This project suggests the question
What can we say about the totality of all sounds that could be generated from sequences in this way?
Certainly not all sounds are possible, since the sounds are all pulse trains, and so cannot represent "smooth" sounds (e.g., sine waves), at least not very well.
To investigate this question, we might endeavor to "reverse engineer" a sequence from a sound file.
Given a sound file, we might create a sequence in the following way: if the amplitude of the j-th sample is positive, then j is in the sequence; otherwise, j is not in the sequence.
Here is an example.
Here is a short sound file of a few notes played on an acoustic guitar:guitar01sub2.wav
Following the above procedure, we use the file to create a sequence of positive integers. The sequence begins:
Converting this sequence into a sound using the standard method of this project yields this sound:output1.wav
This sound has a lot in common with the original sound, though we can hear that it is louder, noisier, and distorted (in the conventional audio sense of the word).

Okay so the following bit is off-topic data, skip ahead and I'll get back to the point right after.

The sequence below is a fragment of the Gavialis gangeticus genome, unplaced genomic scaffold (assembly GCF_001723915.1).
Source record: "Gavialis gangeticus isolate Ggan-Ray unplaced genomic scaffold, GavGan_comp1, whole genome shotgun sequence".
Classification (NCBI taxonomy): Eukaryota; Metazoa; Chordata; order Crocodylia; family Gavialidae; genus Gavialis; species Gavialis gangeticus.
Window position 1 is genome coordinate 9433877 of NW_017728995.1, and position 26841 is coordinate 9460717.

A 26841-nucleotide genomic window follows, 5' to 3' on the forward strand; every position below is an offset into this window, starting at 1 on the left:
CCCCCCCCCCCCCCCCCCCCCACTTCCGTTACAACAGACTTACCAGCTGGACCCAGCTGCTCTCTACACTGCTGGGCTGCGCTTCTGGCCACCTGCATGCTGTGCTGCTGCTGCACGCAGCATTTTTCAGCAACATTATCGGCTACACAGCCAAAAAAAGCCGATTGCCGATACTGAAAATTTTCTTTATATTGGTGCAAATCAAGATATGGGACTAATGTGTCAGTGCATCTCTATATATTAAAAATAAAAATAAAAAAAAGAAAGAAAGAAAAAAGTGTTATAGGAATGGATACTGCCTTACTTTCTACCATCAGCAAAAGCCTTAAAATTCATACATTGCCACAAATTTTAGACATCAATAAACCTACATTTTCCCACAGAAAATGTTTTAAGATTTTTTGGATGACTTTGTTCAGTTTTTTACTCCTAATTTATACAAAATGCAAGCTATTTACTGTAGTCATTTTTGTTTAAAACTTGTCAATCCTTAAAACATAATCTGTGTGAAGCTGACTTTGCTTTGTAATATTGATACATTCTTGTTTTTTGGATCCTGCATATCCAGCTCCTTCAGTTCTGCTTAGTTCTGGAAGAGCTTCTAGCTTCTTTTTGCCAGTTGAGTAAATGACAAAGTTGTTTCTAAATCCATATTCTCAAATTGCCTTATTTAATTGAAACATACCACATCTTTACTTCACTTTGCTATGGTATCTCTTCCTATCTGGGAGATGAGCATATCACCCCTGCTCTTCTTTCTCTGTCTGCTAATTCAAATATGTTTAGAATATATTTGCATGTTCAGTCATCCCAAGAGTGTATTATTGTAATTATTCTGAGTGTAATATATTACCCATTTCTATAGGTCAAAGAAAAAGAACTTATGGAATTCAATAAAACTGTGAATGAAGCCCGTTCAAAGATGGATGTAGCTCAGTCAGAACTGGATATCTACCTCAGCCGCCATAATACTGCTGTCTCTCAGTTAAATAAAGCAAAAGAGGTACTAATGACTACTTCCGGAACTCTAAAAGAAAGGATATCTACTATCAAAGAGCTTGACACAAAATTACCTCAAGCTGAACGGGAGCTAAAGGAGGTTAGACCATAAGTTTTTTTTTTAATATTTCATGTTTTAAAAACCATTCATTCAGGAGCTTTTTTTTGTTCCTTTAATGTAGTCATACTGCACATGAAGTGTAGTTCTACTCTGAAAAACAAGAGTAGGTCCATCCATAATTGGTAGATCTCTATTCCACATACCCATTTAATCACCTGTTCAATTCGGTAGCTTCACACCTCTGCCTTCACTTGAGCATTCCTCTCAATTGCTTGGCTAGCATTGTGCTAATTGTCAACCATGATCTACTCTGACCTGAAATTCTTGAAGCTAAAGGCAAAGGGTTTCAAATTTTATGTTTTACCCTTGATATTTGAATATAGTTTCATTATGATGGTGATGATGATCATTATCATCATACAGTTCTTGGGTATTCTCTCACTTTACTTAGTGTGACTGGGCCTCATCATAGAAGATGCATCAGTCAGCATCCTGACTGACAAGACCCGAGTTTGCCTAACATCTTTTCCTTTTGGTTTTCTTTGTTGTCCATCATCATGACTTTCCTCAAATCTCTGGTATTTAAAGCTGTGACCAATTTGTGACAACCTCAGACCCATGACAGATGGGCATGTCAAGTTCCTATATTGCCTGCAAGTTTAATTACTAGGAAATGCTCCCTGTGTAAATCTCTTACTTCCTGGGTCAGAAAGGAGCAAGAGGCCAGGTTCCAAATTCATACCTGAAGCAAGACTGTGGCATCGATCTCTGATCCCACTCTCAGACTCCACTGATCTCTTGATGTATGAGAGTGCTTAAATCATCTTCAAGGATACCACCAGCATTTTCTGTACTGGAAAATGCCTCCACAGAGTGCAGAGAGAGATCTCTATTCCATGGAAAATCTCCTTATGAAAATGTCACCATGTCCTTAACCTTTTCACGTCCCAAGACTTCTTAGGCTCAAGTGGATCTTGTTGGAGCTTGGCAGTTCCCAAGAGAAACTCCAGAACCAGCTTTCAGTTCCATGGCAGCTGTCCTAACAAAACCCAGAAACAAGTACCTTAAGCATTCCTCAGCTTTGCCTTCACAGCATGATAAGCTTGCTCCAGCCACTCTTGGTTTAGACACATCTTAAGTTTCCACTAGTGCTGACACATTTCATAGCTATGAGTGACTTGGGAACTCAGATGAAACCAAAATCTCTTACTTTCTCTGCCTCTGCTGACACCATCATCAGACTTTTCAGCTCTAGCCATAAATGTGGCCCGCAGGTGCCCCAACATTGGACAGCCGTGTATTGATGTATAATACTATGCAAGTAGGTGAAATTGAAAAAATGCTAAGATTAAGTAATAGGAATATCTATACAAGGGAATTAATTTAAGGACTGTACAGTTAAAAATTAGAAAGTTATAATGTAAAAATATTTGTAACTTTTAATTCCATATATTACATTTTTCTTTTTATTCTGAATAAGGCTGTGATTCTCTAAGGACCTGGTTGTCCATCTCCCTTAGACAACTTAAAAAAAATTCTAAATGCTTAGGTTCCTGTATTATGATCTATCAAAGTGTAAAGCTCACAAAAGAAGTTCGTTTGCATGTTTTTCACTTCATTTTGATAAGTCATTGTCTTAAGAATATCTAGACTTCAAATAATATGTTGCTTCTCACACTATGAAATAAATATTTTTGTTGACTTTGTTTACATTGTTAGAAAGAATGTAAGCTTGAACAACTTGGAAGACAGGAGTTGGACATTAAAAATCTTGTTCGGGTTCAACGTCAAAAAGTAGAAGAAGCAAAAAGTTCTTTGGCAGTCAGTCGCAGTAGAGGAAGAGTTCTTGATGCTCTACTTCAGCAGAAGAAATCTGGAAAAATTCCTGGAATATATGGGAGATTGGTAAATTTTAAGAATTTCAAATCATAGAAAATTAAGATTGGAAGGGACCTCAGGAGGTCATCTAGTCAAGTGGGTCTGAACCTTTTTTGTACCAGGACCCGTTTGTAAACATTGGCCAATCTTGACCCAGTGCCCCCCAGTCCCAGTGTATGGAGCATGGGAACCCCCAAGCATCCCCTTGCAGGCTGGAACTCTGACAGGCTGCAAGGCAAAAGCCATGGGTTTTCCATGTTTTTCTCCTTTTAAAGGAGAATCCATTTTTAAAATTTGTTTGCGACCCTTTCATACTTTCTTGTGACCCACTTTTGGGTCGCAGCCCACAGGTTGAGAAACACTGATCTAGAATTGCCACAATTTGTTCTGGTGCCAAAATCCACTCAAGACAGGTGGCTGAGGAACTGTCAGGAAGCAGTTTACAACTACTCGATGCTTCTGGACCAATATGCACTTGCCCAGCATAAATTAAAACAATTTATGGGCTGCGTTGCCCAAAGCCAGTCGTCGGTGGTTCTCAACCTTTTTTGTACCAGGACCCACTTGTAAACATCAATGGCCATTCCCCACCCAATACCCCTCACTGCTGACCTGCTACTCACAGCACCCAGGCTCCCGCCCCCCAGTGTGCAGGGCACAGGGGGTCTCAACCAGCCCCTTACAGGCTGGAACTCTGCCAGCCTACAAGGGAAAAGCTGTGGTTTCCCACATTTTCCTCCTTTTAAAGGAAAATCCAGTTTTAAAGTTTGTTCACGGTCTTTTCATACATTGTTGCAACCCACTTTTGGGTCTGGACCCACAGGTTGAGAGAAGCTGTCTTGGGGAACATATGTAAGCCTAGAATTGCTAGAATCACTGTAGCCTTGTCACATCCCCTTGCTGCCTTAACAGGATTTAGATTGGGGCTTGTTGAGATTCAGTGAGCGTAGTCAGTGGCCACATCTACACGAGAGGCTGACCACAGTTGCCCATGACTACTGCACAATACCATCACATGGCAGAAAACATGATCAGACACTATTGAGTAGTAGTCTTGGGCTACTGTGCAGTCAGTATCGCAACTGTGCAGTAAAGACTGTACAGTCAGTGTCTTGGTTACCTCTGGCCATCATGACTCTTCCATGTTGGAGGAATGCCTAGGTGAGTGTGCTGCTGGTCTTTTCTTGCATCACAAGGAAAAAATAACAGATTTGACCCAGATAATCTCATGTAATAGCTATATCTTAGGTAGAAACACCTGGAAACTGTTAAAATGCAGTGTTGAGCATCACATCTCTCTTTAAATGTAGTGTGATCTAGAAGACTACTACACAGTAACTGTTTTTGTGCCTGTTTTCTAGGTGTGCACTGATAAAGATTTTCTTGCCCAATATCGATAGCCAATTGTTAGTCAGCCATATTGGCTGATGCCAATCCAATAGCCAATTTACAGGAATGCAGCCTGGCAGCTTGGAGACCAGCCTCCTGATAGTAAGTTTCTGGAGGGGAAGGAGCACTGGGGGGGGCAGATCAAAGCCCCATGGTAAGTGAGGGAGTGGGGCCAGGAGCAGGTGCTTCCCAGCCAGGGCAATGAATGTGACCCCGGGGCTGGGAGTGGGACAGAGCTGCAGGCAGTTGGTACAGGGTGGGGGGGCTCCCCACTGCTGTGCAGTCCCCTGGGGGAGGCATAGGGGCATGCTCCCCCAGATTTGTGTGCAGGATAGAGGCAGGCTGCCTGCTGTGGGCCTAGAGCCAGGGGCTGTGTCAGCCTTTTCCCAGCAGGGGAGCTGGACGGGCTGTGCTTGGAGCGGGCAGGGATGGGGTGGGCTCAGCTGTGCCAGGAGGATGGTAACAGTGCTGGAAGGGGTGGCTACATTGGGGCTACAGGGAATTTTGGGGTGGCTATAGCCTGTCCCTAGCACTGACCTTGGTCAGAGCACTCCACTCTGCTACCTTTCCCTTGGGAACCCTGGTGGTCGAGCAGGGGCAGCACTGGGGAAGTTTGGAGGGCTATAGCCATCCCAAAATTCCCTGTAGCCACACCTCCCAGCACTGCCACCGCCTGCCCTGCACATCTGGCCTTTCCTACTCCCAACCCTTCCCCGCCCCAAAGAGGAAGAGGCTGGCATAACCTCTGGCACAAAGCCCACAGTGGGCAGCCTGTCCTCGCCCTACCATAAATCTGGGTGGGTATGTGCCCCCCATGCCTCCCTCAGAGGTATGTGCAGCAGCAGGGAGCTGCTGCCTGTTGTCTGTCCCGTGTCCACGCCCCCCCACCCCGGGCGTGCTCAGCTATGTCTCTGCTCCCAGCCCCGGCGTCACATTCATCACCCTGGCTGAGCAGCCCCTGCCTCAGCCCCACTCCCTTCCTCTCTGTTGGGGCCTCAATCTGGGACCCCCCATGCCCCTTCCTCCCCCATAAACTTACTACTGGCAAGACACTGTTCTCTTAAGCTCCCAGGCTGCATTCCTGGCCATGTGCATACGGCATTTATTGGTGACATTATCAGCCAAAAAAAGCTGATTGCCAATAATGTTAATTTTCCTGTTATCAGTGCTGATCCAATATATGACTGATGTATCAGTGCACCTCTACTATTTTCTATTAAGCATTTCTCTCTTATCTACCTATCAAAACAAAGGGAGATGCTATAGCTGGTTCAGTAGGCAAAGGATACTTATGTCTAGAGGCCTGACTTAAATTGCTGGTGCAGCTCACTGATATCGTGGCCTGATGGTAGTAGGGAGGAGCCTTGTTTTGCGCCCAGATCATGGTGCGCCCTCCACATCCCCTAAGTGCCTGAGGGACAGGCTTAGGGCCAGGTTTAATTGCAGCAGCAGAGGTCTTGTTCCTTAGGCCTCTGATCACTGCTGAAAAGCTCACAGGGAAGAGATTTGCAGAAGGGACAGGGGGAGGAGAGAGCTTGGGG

In an attempt to achieve a sound that perhaps is less distorted, we might consider a modification of the procedure above.
Suppose now, for each sample j of the input sound file, we generate a random number z between 0 and 1, and compare it to the amplitude of the sample. If z is less than the amplitude, then j is included in the sequence; otherwise it is not. (Many other approaches are possible here: generally, we might compare z to any increasing function of the amplitude; each will have a different result).
One application of this method resulted in a sequence that began:
304,305,319,340,352,360,476,479,495,496,497,499,500,513,528,530,532,533,534,538,539,543,544,545,652,660,661,663,665,...and, converting the sequence into sound using our usual procedure yields this: output2.wav
Though very noisy, some aspects of the original sound come through as less distorted, to my ears anyway.
More experimentation can be done!